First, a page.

Thursday, December 28, 2017

Capillas de Mármol

The Capillas de Mármol, or Marble Chapels, is a group of mineral formations of calcium carbonate located on several small islands in Lago (Lake) General Carrera, near the town of Puerto Tranquilo in the Region of Aysén in central Patagonia, Chile.

Many tour operators in Tranquilo offer a 90-minute tour by boat of the Capillas. Note the color of the lake water, the milky hue indicating water from nearby glaciers. The lake is the second largest in south America (after Titicaca in Peru and Bolivia) and is shared with Argentina, where the name changes to Lago Buenos Aires. Its surface covers 714 square miles (1850 sq. km.) and has a maximum depth of 2789 feet (850m). I first saw this lake from the air in 1965 and was so impressed by its size and especially its color that I determined to return some day. This was my third visit to the lake.

Lago General Carrera / Buenos Aires Feb. 1965

Over millennia the wave action in the lake caused erosion of the escarpment into myriad formations.

Some of the caves are so large that our boat enters and we can touch the walls

The fellow tourists are not seasick, but are impressed with the view under the water.

The roof of the capilla

And now the tour takes us to the small island called the Marble Cathedral.

Tuesday, December 26, 2017

Glaciar San Rafael, Patagonia Chilena

A day trip to the largest glacier in the Chilean northern ice field was arranged with Destino Patagonia in Puerto Tranquilo, on the shore of General Carrera Lake in the Aysén Region of central Patagonia. A vehicle took several of us tourists to Bahía Exploradora to begin the expedition. We were 13 tourists, the captain, and guide on a fast moving covered boat which traveled through the fjords to arrive at the Laguna San Rafael, where the glacier empties.

There are hundreds of icebergs which calve off this rapidly melting glacier.

And here is the glacier. It covers 293 square miles (760 km2) and is said to be moving at the rate of 55 feet (17 m) per day. According to a BBC news report, "In recent years, the glaciers of the Northern Patagonian Icecap have been melting rapidly as a result of global warming, and the San Rafael Glacier has mirrored this retreat."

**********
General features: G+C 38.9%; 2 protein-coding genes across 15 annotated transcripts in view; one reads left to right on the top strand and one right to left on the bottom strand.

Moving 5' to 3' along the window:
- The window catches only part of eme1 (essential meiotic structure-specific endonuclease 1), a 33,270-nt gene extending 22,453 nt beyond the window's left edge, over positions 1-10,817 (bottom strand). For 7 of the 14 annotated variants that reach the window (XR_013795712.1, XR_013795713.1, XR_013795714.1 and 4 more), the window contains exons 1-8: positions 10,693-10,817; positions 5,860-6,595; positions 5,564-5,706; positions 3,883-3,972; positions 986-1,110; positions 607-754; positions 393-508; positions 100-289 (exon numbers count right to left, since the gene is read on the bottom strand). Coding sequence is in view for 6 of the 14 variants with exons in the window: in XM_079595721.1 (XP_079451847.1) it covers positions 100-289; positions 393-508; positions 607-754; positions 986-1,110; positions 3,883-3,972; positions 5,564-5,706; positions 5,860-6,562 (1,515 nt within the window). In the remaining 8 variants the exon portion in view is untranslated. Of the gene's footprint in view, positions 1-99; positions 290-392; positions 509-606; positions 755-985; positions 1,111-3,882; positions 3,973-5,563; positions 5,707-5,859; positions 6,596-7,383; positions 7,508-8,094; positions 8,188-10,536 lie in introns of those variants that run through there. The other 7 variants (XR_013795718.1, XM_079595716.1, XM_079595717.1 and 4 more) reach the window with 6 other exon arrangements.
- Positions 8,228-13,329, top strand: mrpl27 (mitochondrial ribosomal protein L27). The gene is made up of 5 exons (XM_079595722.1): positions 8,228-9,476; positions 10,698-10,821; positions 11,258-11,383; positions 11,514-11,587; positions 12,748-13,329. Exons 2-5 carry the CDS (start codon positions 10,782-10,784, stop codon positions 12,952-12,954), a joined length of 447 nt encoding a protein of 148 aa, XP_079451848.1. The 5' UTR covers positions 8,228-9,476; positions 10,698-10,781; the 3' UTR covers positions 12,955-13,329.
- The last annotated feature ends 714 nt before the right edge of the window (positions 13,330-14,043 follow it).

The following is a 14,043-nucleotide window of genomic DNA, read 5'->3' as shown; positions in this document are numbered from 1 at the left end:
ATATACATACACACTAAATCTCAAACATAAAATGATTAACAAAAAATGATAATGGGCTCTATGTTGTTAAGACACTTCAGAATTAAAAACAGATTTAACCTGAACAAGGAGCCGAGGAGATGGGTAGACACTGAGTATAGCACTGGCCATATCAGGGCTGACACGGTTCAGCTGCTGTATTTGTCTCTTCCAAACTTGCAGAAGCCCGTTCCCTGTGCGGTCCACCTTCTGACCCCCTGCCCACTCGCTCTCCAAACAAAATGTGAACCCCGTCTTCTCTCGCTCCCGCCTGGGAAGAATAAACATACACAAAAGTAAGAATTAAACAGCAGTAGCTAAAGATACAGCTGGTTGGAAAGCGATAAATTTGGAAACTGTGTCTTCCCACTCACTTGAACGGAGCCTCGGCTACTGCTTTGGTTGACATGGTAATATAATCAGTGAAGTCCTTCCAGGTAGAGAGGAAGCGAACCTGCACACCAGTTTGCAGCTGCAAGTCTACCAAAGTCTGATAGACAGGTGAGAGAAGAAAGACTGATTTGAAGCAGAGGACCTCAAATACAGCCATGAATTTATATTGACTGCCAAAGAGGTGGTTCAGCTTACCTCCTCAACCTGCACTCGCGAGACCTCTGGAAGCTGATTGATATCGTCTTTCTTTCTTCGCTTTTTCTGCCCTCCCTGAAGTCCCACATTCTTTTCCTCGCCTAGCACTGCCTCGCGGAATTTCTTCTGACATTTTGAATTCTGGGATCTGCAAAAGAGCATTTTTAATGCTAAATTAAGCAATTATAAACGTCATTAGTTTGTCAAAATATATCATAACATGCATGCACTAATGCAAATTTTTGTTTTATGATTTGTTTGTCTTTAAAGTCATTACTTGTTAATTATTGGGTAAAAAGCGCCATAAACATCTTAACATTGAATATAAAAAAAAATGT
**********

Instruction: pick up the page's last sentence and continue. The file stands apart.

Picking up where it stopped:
The captain grabs some blocks of ice near the glacier for the ancient Chilean custom of serving whiskey and millenary ice to the tourists. He chose a block that had a natural depression where the whiskey could be poured and drunk. 

A fellow tourist demonstrates the technique while our guide pours.

The difficulty was getting the whiskey in the mouth while the ice was melting in the hands. 

Bottoms up!

The return trip through the fjords

There are waterfalls everywhere, rushing down steep mountains as we drive back to town.

Sunday, December 24, 2017

Coyhaique, Chile

Panorama of the countryside around Coyhaique, a city of about 70,000 inhabitants in Chilean Patagonia. It was founded in 1929 at the confluence of the Simpson and Coyhaique Rivers. The highway, Carretera Austral, was built in 1980, linking it to the rest of the country. I first visited the town in early 1965, when there were only 4,000 inhabitants. I arrived by ship at the nearby port of Aysén. I was teaching in the Peace Corps further north in Valdivia.

Puerto Aysén, but this is not the ship I arrived on!

Coyhaique in 1965

I met these boys while walking on the road toward Argentina. They offered me a horse to return with them to town, as they doubled up on the two remaining saddles. The first photo above looks down on this road, now paved and lined with many homes and farms, almost 53 years later.

I hired a car and driver/guide to explore the gorgeous country around 6 Lagunas and the Simpson Valley, which I last visited in 2002. This is one of my favorite areas in Chilean Patagonia. Livestock ranching is about the only activity, as the soil is very shallow and doesn't support growing crops.

It's springtime and the lupines are blooming throughout the region.

Farm landscape near Lago Frío